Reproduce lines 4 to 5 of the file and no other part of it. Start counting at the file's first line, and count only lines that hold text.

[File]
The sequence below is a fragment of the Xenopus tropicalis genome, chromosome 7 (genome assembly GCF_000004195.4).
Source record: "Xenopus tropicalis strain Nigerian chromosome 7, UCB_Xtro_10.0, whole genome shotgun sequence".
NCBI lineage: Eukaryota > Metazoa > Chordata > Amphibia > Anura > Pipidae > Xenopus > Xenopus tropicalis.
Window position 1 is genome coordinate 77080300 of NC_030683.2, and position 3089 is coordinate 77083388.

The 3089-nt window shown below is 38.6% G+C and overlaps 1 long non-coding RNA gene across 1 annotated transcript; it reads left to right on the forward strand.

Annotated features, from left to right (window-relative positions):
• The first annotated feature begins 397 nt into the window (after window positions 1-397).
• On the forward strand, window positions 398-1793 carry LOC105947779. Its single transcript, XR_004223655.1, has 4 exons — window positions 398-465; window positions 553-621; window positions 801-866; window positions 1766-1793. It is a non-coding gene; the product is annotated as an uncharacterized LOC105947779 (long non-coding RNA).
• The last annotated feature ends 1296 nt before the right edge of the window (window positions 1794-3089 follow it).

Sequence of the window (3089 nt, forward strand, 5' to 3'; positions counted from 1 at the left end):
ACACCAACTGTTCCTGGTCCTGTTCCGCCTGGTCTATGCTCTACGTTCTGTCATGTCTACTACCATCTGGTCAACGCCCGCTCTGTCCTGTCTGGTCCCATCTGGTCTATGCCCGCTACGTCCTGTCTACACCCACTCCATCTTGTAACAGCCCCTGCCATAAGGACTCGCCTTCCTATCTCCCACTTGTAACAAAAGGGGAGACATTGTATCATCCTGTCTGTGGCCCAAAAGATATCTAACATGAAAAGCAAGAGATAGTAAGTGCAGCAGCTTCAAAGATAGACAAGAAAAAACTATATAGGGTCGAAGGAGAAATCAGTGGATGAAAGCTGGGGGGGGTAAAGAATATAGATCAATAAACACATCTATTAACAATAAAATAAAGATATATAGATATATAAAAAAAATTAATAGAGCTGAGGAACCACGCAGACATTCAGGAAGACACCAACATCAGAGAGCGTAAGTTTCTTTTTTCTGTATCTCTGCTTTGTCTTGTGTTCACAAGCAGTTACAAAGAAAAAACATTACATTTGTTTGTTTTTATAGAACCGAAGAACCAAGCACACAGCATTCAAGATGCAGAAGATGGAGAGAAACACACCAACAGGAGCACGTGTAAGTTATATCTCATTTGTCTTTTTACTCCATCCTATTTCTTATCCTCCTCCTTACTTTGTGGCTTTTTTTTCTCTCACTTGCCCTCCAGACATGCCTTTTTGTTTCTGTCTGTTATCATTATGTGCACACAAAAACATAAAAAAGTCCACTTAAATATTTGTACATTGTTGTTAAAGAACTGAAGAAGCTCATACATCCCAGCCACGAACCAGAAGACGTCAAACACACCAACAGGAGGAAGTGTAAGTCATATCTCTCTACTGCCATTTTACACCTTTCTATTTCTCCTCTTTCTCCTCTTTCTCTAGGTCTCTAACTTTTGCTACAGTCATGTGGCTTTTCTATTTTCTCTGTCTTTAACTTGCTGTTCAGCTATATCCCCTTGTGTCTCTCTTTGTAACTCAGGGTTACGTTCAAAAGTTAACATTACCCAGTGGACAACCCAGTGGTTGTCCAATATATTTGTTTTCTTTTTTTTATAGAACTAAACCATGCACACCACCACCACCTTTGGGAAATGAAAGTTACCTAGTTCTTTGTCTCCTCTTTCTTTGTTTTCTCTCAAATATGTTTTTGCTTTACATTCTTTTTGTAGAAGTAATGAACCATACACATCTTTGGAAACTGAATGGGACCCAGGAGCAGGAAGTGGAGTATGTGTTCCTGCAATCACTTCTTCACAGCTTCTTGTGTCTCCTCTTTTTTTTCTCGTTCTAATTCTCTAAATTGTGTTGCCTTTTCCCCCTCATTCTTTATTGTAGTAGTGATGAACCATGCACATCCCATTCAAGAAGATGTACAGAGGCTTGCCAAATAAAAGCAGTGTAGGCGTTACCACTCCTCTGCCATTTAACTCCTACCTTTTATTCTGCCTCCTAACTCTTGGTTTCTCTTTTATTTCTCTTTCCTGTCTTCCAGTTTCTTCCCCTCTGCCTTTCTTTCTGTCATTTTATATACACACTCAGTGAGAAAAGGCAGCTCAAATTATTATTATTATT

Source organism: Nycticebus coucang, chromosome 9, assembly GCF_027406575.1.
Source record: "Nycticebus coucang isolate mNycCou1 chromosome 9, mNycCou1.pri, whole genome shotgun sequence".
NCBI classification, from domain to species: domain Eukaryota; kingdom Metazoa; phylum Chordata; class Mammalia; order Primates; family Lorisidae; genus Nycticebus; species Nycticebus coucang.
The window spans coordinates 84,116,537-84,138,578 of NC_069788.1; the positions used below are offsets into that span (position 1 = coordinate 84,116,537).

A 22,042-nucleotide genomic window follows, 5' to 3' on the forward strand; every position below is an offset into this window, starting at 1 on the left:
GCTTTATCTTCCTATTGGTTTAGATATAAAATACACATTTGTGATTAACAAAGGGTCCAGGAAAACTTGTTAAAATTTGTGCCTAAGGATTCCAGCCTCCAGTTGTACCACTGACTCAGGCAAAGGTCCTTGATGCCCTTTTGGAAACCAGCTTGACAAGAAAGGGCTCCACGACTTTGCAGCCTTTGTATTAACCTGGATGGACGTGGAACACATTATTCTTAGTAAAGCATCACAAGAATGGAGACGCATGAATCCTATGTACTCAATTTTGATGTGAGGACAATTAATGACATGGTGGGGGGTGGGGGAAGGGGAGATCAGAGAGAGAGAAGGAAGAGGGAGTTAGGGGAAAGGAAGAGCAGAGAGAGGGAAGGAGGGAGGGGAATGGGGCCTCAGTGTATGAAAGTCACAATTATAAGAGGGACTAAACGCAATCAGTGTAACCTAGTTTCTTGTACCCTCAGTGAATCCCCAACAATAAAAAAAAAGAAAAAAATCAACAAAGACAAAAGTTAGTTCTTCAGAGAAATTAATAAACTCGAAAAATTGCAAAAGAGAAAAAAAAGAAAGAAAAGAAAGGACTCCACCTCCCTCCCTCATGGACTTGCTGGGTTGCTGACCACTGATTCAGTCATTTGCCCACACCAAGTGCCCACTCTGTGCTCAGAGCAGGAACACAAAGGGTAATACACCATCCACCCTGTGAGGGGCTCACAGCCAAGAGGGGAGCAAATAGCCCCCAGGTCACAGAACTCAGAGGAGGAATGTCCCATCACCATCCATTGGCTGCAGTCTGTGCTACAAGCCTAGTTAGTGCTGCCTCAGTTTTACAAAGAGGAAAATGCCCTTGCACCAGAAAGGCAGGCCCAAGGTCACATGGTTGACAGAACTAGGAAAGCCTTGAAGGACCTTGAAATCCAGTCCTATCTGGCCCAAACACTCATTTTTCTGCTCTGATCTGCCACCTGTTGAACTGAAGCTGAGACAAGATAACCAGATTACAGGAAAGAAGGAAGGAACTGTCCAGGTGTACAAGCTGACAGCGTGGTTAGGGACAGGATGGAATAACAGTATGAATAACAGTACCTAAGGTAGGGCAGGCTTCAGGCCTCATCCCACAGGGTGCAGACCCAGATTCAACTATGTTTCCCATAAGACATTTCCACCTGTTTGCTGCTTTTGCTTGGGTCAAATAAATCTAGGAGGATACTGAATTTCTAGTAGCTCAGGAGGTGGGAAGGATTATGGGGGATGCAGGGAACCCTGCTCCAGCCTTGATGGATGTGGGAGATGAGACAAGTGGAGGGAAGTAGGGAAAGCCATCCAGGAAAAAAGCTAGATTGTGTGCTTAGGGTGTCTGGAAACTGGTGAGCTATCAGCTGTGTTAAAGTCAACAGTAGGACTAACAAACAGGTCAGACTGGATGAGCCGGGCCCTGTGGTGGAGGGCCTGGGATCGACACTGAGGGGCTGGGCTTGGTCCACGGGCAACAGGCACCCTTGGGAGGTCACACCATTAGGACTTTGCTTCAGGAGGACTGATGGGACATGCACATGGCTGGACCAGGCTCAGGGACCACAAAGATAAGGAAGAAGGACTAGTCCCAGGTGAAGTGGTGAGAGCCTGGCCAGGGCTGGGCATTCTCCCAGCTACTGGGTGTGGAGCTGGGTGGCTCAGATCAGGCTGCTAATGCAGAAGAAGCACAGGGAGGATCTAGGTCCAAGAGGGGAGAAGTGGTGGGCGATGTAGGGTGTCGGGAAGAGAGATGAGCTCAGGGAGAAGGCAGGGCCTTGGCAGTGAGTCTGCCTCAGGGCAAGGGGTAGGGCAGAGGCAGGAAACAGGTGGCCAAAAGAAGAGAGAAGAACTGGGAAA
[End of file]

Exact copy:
Window position 1 is genome coordinate 77080300 of NC_030683.2, and position 3089 is coordinate 77083388.

The 3089-nt window shown below is 38.6% G+C and overlaps 1 long non-coding RNA gene across 1 annotated transcript; it reads left to right on the forward strand.